Dawson's play boosts Cubs; a pitcher who finishes what he starts
Nobody knows how long it will last, but right now the Chicago Cubs (70-90 in '86) are one of the best road shows in the National League. What makes this significant is that a good record away from home usually translates into season-long contention. And while it is still early to bracket manager Gene Michael's club with the St. Louis Cardinals and the world champion New York Mets, the Cubs are beginning to make some believers around the league. There are all kinds of obvious reasons for Chicago's improvement, pitching being at or near the top of the list as usual. Rick Sutcliffe, for example, has again become the stopper he was in 1984 when the Cubs won the NL East title. And Lee Smith, the first relief pitcher to save 30 or more games three years in a row, hasn't lost any of his sharpness.
Still the name that seems to jump out first when Chicago's pennant chances are discussed is that of Andre Dawson, who put up such impressive offensive numbers in his 10 years with Montreal.
You have to wonder, in fact, why the Expos ever allowed this all-star free-agent to get away over a little thing like money. Even though Montreal did offer him a new two-year contract, it called for a $100,000 cut in pay.
For years virtually every story about Dawson cited his maximum number of bad knees. Perhaps this would have been a legitimate issue if Andre had been a bumbler on defense, but what we're talking about here is a three-time Gold Glove outfielder with throwing arm to match.
While it's true that Dawson prefers natural grass to artificial turf (and he had to perform on the latter in Montreal for 81 games a year), it has never seemed to make any difference in the quality of his fielding. Yet after Chicago signed him, he didn't hesitate to say that he felt Wrigley Field's softer grass surface would prolong his career two or three extra years.
Pitching to Dawson, whose fierce game face seems to be chiseled out of stone, is like speeding up the inevitable. He has a swing so smooth you could pour it on pancakes, power like that of Harmon Killebrew, and the ability to hit to all fields.
Dawson had a game in Chicago earlier this season that belongs on microfilm. In five trips to the plate against San Francisco, a club that lives off its pitching, he had two singles, a double, a triple, and a home run.
When other major league teams ignored Dawson's past accomplishments this spring and acted as though he was merely a name on the free-agent list, Andre's agent, Dick Moss, made a unique financial proposal to the Cubs.
Moss walked into Chicago's spring training camp in Mesa, Ariz., and offered general manager Dallas Green a blank contract with his client's signature on it - the salary to be filled in by the Cubs. Green responded with a $500,000 base salary, $150,000 if Dawson avoided the disabled list, and another $50,000 if he made the National League All-Star squad.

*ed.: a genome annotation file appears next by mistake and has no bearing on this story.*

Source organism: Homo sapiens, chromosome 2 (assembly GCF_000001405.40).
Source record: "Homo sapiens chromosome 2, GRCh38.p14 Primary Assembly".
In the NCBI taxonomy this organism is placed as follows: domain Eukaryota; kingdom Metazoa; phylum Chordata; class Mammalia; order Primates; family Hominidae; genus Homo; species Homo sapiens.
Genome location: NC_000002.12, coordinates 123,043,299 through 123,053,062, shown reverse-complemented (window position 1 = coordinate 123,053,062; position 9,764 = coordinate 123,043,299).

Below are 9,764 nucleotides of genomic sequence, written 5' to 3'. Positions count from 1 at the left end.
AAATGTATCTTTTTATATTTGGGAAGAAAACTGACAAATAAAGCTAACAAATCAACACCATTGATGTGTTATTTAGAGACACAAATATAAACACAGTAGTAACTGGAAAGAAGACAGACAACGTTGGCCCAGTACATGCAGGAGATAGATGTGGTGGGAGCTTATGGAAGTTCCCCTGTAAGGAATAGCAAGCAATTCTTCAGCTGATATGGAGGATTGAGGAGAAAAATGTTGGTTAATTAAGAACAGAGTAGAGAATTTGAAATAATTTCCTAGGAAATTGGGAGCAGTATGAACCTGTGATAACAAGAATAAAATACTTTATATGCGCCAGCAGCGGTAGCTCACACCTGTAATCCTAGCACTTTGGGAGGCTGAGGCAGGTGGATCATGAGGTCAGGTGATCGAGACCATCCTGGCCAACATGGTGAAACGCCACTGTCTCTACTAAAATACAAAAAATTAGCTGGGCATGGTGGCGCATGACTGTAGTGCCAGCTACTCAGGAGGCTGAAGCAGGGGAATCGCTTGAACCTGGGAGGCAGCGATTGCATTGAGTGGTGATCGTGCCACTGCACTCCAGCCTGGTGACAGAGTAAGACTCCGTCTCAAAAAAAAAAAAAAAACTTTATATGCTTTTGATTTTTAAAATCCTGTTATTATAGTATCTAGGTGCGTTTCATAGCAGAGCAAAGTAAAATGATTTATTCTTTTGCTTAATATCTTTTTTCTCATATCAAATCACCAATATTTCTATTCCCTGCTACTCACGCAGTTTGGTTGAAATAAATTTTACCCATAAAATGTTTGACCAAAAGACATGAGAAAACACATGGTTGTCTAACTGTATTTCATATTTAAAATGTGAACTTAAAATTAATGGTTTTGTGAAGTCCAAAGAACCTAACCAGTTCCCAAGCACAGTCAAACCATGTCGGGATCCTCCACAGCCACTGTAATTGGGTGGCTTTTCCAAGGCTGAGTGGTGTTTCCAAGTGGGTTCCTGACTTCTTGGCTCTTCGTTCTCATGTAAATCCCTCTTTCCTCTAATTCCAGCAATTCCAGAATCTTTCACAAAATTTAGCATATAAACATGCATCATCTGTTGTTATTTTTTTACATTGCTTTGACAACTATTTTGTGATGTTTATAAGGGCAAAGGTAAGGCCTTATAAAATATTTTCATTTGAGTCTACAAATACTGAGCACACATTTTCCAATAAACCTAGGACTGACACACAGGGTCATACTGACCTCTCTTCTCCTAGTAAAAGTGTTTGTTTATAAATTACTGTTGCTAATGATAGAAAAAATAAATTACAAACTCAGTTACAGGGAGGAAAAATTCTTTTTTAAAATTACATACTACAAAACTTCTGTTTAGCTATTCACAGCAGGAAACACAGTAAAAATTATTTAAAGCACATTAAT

No, Dawson won't hit .400, and he isn't likely to produce 40 home runs. But it seems a good guess that he will drive in more than 100 runs and provide his usual blanket coverage in the outfield. That's probably all it would take for Green to invent another cash bonus, perhaps tied to a new contract that will keep Andre in Chicago for another three years. The complete pitcher
Because of the lively ball, the presence of so many outstanding relievers, and a general philosophy that few pitchers finish what they start, complete games are a relative rarity, even at the college level.
One place this hasn't held true, however, is California State Polytechnic University in Pomona, where Charlie Webb completed 16 of the 17 games he started this season, including 15 in succession.
Webb, 12-6 with a fine 2.64 earned-run average, pitched into the ninth inning in the one game he did not complete. A 5 ft. 10 in. left-hander who depends more on finesse than power, Charlie has a curveball he can wrap around a lamp post, plus excellent control.
Most scouts who have watched Webb think he has a chance to someday join two other Cal Poly alumni, catcher Darrell Miller of the California Angels and pitcher Steve Ziem of the Atlanta Braves, in the big leagues. Elsewhere in the majors
This from Detroit manager Sparky Anderson after rookie outfielder Billy Bean had four hits against Kansas City in his major league debut: ``The thing I liked best was the way Bean backed up third base for us on a throw from right field. I haven't seen a left fielder on this team do that in five years!''
Barry Rona, executive director of the Player Relations Committee, says major league salaries will probably increase by at least $15,000 per man by the end of the season. Last year, the average salary for the 693 players on Aug. 31 rosters was approximately $410,000. Said Rona: ``With the extra money that will be paid on incentive bonuses, the average major league salary probably will be around $425,000 by the end of 1987.'' Meantime, meal money when players are on the road this year has been increased to $47 a day.
From umpire Bruce Froemming on National League hitters who question his eyesight: ``I have no trouble seeing the sun, and it's 93 million miles away!''